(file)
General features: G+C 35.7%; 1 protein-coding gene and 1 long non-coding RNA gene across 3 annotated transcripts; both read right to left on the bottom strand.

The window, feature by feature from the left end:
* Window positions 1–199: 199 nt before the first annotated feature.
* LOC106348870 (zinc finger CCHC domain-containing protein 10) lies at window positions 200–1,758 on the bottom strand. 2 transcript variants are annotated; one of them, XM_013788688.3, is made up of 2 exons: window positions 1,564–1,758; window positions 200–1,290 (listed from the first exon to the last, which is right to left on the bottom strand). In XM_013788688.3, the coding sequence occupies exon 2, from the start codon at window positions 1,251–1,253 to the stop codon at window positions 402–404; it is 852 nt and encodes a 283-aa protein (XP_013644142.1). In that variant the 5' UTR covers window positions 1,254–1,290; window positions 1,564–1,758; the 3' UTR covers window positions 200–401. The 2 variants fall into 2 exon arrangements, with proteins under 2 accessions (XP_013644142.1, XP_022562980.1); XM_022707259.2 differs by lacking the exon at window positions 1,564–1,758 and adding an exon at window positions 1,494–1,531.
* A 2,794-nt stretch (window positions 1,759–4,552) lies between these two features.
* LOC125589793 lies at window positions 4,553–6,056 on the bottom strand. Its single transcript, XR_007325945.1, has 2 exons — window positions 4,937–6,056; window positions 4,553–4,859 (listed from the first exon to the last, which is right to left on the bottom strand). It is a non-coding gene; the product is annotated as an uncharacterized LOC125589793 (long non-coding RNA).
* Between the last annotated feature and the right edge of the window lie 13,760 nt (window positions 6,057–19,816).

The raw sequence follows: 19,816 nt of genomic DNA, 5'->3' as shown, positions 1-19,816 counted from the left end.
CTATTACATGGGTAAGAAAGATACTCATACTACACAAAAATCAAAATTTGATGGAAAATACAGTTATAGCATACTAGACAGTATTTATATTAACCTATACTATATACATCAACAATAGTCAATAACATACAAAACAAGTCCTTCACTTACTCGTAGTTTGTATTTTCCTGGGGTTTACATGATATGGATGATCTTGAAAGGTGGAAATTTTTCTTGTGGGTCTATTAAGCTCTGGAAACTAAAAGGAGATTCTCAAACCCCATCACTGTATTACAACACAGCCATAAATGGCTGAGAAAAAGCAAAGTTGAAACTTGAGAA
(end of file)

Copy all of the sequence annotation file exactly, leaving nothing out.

General features: G+C 35.7%; 1 protein-coding gene and 1 long non-coding RNA gene across 3 annotated transcripts; both read right to left on the bottom strand.

The window, feature by feature from the left end:
* Window positions 1–199: 199 nt before the first annotated feature.
* LOC106348870 (zinc finger CCHC domain-containing protein 10) lies at window positions 200–1,758 on the bottom strand. 2 transcript variants are annotated; one of them, XM_013788688.3, is made up of 2 exons: window positions 1,564–1,758; window positions 200–1,290 (listed from the first exon to the last, which is right to left on the bottom strand). In XM_013788688.3, the coding sequence occupies exon 2, from the start codon at window positions 1,251–1,253 to the stop codon at window positions 402–404; it is 852 nt and encodes a 283-aa protein (XP_013644142.1). In that variant the 5' UTR covers window positions 1,254–1,290; window positions 1,564–1,758; the 3' UTR covers window positions 200–401. The 2 variants fall into 2 exon arrangements, with proteins under 2 accessions (XP_013644142.1, XP_022562980.1); XM_022707259.2 differs by lacking the exon at window positions 1,564–1,758 and adding an exon at window positions 1,494–1,531.
* A 2,794-nt stretch (window positions 1,759–4,552) lies between these two features.
* LOC125589793 lies at window positions 4,553–6,056 on the bottom strand. Its single transcript, XR_007325945.1, has 2 exons — window positions 4,937–6,056; window positions 4,553–4,859 (listed from the first exon to the last, which is right to left on the bottom strand). It is a non-coding gene; the product is annotated as an uncharacterized LOC125589793 (long non-coding RNA).
* Between the last annotated feature and the right edge of the window lie 13,760 nt (window positions 6,057–19,816).

The raw sequence follows: 19,816 nt of genomic DNA, 5'->3' as shown, positions 1-19,816 counted from the left end.
CTATTACATGGGTAAGAAAGATACTCATACTACACAAAAATCAAAATTTGATGGAAAATACAGTTATAGCATACTAGACAGTATTTATATTAACCTATACTATATACATCAACAATAGTCAATAACATACAAAACAAGTCCTTCACTTACTCGTAGTTTGTATTTTCCTGGGGTTTACATGATATGGATGATCTTGAAAGGTGGAAATTTTTCTTGTGGGTCTATTAAGCTCTGGAAACTAAAAGGAGATTCTCAAACCCCATCACTGTATTACAACACAGCCATAAATGGCTGAGAAAAAGCAAAGTTGAAACTTGAGAA